I have climbed the highest mountain
I have run through the fields
Only to be with you
Only to be with you
–From U2’s I Still Haven’t Found What I’m Looking For
Since her death, my grandmother’s spirit has scaled the walls that define the physical world that for 30 years hindered our togetherness. She was with me last night when that crummy thing was said to me. (I’ll keep her reaction to myself.) And, she was with me last night when I picked Bridgette up and twirled her around in the kitchen. She reminded me that she was a young mother once and that those three little babies, one of whom was my mother, made her so happy.
And, she was there this morning, when I was getting Bridgette ready for church. She was standing right there as I dressed her and I know she thought she was beautiful and that she reminded her of me as a baby.
She sat with us in the church today, and we exchanged a knowing. I felt her slip away during lunch, maybe off to see someone else she’s been missing? I know she’ll back soon, though, because of a comment one of you left on my blog:
“…I have heard way too many stories not to believe that the souls of our departed loved ones check in to say their farewells, blow us a kiss, let us know all is well. And then it is our job to let them know WE will be okay so they can go on along.”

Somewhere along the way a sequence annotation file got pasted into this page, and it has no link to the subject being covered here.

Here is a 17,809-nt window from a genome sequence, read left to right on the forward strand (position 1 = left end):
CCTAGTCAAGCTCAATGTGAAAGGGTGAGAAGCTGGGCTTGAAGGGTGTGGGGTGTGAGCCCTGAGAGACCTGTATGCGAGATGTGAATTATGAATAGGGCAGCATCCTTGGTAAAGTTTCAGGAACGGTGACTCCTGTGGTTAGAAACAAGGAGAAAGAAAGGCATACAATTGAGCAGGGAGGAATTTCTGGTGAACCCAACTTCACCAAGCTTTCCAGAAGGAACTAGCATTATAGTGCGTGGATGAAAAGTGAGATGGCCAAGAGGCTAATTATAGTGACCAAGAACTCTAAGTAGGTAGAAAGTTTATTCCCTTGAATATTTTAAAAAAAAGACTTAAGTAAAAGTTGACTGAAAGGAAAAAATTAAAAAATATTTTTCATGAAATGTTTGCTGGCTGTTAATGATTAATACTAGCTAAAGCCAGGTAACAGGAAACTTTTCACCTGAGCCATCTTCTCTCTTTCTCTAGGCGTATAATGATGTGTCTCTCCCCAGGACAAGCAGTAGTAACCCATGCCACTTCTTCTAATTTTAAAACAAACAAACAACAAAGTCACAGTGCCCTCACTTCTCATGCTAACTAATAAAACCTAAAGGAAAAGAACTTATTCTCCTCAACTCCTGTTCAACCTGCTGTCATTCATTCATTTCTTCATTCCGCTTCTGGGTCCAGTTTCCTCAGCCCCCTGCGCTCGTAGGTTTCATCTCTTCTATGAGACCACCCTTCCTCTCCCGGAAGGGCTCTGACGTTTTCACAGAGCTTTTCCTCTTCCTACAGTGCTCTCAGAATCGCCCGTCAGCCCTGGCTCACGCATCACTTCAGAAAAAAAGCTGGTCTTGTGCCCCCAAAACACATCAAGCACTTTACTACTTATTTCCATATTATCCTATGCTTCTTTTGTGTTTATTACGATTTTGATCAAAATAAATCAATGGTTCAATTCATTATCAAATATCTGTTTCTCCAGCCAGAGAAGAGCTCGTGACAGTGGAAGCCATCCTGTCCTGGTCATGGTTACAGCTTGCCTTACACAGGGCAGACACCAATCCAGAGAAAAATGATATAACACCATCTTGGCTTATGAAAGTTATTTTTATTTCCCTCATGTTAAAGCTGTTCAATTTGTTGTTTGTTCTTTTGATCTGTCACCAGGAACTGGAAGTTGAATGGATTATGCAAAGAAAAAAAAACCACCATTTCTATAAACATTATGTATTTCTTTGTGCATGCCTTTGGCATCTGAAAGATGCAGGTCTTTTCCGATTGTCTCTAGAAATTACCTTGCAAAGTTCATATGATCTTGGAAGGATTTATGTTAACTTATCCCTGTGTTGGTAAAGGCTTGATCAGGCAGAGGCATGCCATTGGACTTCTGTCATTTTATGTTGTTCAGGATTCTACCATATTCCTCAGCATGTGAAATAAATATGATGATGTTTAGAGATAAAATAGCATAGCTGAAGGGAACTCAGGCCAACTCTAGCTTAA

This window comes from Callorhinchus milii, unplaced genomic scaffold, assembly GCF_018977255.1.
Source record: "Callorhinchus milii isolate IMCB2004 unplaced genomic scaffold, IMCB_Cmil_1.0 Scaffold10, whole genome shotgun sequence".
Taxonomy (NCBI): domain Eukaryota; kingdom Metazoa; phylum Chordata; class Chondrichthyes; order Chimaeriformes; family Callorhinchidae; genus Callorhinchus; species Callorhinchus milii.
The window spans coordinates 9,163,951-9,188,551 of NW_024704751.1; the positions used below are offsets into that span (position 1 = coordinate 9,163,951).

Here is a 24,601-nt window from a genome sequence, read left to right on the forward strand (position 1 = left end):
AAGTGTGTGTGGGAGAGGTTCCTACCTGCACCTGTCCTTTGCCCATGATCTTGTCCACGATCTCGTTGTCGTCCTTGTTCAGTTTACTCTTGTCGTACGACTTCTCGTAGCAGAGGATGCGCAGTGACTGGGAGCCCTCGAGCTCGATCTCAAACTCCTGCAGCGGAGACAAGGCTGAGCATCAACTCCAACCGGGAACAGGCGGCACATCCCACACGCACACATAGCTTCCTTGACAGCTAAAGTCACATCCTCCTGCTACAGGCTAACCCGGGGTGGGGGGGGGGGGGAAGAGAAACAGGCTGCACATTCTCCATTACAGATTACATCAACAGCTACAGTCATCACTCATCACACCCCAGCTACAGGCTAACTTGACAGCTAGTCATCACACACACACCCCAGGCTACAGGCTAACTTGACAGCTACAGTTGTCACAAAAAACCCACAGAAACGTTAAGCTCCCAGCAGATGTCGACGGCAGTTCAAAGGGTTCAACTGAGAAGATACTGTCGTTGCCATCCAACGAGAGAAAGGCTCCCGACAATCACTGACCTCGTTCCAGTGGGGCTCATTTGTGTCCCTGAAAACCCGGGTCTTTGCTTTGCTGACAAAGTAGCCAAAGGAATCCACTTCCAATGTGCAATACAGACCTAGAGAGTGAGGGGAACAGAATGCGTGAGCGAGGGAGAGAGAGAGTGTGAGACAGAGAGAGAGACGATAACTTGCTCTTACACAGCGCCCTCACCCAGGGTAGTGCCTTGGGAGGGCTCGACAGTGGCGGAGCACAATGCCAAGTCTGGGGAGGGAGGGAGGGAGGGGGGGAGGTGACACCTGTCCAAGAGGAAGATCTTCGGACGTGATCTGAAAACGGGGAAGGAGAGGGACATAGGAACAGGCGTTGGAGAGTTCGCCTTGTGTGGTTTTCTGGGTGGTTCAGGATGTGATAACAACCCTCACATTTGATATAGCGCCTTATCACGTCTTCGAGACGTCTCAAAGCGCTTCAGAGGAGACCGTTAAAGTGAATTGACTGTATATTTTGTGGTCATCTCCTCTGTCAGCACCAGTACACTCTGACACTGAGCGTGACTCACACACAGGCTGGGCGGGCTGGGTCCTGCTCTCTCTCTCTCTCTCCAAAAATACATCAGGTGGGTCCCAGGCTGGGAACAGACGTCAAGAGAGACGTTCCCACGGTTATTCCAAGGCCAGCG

For over 40 years, I’ve shared my grandma with 50 different people, feeling all but invisible most of the time. But for the last 36 hours, I’ve had her all to myself. And, I can’t believe she came to see me, and she knows now, I never forgot, and soon I’ll be able to let her go.
I want to thank everyone for their kind words during this time. I have never been good at handling death. When Robert and Juliette both asked me on separate occasions if I’d heard about the big-box store employee who was trampled to death on Black Friday, I came unhinged.
I reminded them both: “DO NOT REPEAT STORIES LIKE THAT TO ME. I DO NOT WANT TO HEAR THAT STUFF.” My imagination is wild and vivid and I immediately imagine everything from plummeting Wal-Mart stock to the grief of the man’s mother, child, wife.
Thus, you can imagine that the carriage, which Emily Dickson likened to death, I have imagined as that great pumpkin that carried Cinderella. Grandma hasn’t stepped inside it yet, but eventually, she will and will be on her way to centuries that are more like days. She was pragmatic that way, and that is just one thing I loved about her. And, I’m not OK — yet.